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2024 Watch: The week Ron DeSantis started hitting back at Donald Trump

Republican Gov. Ron DeSantis of Florida has seen his fighter image spread and his standing skyrocket among conservatives across the country, thanks to his aggressive culture wars over the past two years as he targeted the media, businesses and teachers’ unions, and its full-throttle pushback against coronavirus pandemic restrictions

However, over the past six months, and particularly over the past few weeks, there has been a mostly one-sided tussle between DeSantis and former President Trump as the race for the 2024 GOP presidential nomination heats up.

DeSantis remains on the sidelines in 2024, but is widely expected to enter the race, and in an interview that aired Thursday on Fox Nation, the Florida governor said “stay tuned” when he is asked about his political future. Trump, who launched his third White House campaign in November, sees DeSantis as his main rival and has repeatedly and increasingly lambasted the Florida governor in recent months.

Until last week, DeSantis had mostly deflected or ignored Trump’s barrages as he also brushed off repeated questions about a Republican run for the White House. However, as the former president’s legal troubles piled up amid looming indictments – which would make an already rocky race in 2024 even more turbulent – and with Trump’s attacks on Florida Governor DeSantis accelerating applauded.


File photos of former President Trump, left, and Florida Governor Ron DeSantis. (Scott Eisen, Spencer Platt)

Sources in DeSantis’ wider political orbit say the Florida governor ‘lives inside Trump’s head’ as he successfully compares himself to the former president on their different responses to the pandemic, style of government and their eligibility.

However, a source in Trump’s political orbit took aim at DeSantis, telling Fox News that “if he’s the one getting in the mud with Trump, he’s going to get ripped off so hard and so fast.”

DeSantis’ notable shift in approach comes as the extraordinary legal troubles surrounding Trump have escalated in recent days, with the possibility of an impeachment hanging over the former president.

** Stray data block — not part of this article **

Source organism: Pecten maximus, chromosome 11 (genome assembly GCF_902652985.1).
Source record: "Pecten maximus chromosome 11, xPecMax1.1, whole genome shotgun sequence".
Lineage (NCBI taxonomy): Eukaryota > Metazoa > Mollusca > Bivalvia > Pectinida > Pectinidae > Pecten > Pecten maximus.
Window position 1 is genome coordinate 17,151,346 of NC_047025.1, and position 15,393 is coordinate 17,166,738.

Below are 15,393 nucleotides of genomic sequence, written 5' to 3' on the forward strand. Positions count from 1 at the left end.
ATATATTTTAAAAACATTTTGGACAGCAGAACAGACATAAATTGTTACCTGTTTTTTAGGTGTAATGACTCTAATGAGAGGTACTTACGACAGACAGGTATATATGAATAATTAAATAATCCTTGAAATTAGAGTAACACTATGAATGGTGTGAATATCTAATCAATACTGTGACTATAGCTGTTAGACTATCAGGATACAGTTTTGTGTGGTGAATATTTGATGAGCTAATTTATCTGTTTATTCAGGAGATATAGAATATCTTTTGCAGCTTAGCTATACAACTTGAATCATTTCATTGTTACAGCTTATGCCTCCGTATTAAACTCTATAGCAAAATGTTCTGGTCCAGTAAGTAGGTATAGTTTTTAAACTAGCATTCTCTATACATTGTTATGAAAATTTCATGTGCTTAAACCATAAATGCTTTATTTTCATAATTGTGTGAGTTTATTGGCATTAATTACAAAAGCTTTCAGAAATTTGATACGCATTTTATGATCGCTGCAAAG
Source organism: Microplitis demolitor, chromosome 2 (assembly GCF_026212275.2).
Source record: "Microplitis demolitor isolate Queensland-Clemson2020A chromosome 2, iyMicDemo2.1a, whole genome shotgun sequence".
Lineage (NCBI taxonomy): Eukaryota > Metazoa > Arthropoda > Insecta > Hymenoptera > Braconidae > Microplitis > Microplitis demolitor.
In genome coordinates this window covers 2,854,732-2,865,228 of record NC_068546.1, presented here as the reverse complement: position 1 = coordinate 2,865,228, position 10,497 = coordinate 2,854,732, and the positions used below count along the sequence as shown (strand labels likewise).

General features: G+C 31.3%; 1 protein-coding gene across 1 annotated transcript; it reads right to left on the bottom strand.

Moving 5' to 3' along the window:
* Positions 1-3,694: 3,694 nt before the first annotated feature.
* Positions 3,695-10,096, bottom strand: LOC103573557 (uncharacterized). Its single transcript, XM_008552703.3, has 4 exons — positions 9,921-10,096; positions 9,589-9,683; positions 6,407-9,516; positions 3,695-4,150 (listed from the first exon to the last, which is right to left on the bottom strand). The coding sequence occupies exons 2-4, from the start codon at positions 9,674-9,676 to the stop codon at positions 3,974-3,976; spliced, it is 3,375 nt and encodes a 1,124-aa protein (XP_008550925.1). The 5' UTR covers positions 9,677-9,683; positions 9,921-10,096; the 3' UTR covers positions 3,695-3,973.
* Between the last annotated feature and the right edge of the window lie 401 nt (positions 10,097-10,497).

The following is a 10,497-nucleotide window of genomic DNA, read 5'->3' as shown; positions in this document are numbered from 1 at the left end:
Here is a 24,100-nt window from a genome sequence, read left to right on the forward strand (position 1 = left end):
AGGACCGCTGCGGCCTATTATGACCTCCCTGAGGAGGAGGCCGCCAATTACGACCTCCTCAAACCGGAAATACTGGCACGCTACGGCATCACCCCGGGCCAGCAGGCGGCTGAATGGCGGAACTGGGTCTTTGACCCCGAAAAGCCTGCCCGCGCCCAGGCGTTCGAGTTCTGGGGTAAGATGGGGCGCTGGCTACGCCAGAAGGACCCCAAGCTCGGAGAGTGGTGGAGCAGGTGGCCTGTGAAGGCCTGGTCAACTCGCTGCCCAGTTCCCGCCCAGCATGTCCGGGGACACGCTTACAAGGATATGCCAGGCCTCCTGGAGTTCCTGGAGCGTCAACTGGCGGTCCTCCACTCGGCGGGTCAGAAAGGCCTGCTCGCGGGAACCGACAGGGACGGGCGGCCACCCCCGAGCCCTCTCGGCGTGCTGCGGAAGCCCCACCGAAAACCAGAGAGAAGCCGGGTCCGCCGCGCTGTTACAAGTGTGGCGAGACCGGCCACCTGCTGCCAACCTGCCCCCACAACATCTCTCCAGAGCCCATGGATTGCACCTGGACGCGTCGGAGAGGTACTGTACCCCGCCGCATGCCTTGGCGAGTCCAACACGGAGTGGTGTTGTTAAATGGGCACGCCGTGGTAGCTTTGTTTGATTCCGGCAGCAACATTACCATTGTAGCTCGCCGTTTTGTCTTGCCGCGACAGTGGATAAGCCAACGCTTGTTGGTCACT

After Trump repeatedly slammed DeSantis for remaining silent following the former president’s warning last weekend that he could face impeachment and a possible arrest in connection with looming criminal charges by a New York prosecutor, the governor spoke out on Monday.

DeSantis ripped Manhattan District Attorney Alvin Bragg over the likely indictment and claimed the Manhattan district attorney was “pursuing a political agenda and militarizing the office.”

Former President Trump speaks during a campaign event Monday, March 13, 2023 in Davenport, Iowa.

Former President Trump speaks during a campaign event Monday, March 13, 2023 in Davenport, Iowa. (AP Photo/Ron Johnson)

Trump faces an indictment for his alleged involvement in silent money payments to adult film star Stormy Daniels in 2016, to keep her quiet ahead of that year’s election over her claims that she reportedly had sex years earlier with Trump. The former president denies the case and any wrongdoing related to the payments to Daniels.

DeSantis also called Bragg a “Soros DA” – a reference to Democratic billionaire George Soros, who is a regular target of conservatives. Additionally, he accused Bragg of being part of a group of prosecutors who are a “threat to society.”

DeSantis – in an apparent blow to Trump’s moral code – added that “I don’t know what goes into paying a porn star silent money to get silence on some type of alleged matter. . I can’t talk about it.”

The governor also pointed out that “I have real issues that I have to deal with here in the state of Florida.”


The comments apparently infuriated the former president, who responded with a series of new attacks on the Florida governor, once again slamming his former ally for being ungrateful, disloyal and an “average governor”. The former president’s surrogates were even less friendly.

However, DeSantis stood by his comments in an interview with British media host Piers Morgan. Excerpts and quotes from the interview, which aired in its entirety Thursday on Fox Nation, have been making headlines all week.